From time to time we’ve probably all had fanciful visions of a future where the populace moves around on cool flying cars and bikes. We are a long, long way from anything like that ever becoming reality, of course.
For an example of why this is, we need only look at the hoverbike Dubai’s police force has been testing for two years. In a move tinged with a whiff of PR, the force known for its love of headline-grabbing exotic patrol cars has been putting a ‘Hoversurf Scorpion’ through its paces, and its testing regime took a scary turn this week.
As seen in this new video, the pilot of the Scorpion comes crashing back down to Earth having been flying at nearly 100-foot, far above the 16-foot ceiling the vehicle is designed for. The Russian manufacturer of the bike admitted the accident was caused by mechanical failure.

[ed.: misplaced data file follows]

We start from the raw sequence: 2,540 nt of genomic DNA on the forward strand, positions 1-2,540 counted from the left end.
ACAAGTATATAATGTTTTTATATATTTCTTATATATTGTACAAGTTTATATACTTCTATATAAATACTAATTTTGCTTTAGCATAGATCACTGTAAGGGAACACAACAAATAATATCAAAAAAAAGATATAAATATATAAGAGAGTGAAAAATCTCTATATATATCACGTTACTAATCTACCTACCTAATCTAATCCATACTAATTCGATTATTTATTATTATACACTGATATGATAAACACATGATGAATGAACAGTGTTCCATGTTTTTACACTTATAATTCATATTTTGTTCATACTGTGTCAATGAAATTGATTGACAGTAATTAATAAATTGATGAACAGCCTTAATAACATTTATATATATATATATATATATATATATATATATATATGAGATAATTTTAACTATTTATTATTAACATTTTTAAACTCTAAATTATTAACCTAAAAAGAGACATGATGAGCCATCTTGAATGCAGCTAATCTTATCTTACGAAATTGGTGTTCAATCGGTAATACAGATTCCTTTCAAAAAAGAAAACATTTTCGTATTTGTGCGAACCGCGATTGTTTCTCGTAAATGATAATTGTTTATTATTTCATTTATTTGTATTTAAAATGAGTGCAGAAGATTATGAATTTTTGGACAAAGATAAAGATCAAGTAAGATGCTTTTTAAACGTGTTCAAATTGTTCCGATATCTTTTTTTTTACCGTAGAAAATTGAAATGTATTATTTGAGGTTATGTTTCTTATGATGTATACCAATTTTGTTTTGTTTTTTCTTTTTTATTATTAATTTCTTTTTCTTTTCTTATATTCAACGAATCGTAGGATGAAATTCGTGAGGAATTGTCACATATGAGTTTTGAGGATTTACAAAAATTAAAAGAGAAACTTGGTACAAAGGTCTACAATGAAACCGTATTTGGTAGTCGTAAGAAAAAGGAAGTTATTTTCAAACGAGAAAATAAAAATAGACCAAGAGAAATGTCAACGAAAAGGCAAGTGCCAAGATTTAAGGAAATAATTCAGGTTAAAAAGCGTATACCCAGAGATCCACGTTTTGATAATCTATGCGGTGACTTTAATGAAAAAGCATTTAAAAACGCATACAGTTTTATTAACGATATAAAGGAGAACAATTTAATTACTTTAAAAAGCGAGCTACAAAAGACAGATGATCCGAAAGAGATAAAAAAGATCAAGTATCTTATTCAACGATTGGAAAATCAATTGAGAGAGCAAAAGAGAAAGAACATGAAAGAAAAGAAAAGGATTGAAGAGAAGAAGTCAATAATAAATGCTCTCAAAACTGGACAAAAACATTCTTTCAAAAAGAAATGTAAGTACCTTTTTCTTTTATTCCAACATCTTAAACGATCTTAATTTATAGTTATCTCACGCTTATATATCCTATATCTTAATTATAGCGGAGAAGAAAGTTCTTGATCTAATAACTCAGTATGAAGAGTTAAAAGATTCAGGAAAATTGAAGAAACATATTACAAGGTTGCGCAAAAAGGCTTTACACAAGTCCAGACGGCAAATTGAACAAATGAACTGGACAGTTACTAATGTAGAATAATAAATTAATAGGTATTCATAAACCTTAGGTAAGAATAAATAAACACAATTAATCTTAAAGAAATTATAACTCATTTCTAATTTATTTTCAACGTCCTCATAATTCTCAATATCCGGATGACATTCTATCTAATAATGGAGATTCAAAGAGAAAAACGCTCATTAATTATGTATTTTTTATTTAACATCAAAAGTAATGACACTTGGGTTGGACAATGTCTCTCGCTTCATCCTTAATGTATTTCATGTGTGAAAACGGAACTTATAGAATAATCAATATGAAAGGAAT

Despite the Scorpion - which has exposed rotor blades - toppling backwards onto the rider shortly after impact, they thankfully escaped the wreck without suffering serious injury. In a statement, Hoversurf said: “All safety systems worked well, and the pilot was not injured. Safety is our main concern. It is thanks to such incidents that our designs are becoming more safe”.
Hoversurf - which also builds cargo drones and intends to make a flying car to go with the bike - boasts on its website that the S3 version has a “triple security system”. This consists of electronic measures like an emergency landing system and anti-interference screening, mechanical precautions such as a kill switch and passive protection including “deformation zones”.
Hoversurf has previously released images and videos of the S3 with rotor guards (which still make the blades look terrifyingly exposed) - we’re not sure why the Dubai police’s example doesn’t have these.
Perhaps realising the risk of rotor-related maiming limits the Scorpion’s practical applications, the company revealed a concept hoverbike late last year with eight smaller, significantly more enclosed blades. “The main idea of the concept is an increased level of safety,” Hoversurf said at the time. Well, duh.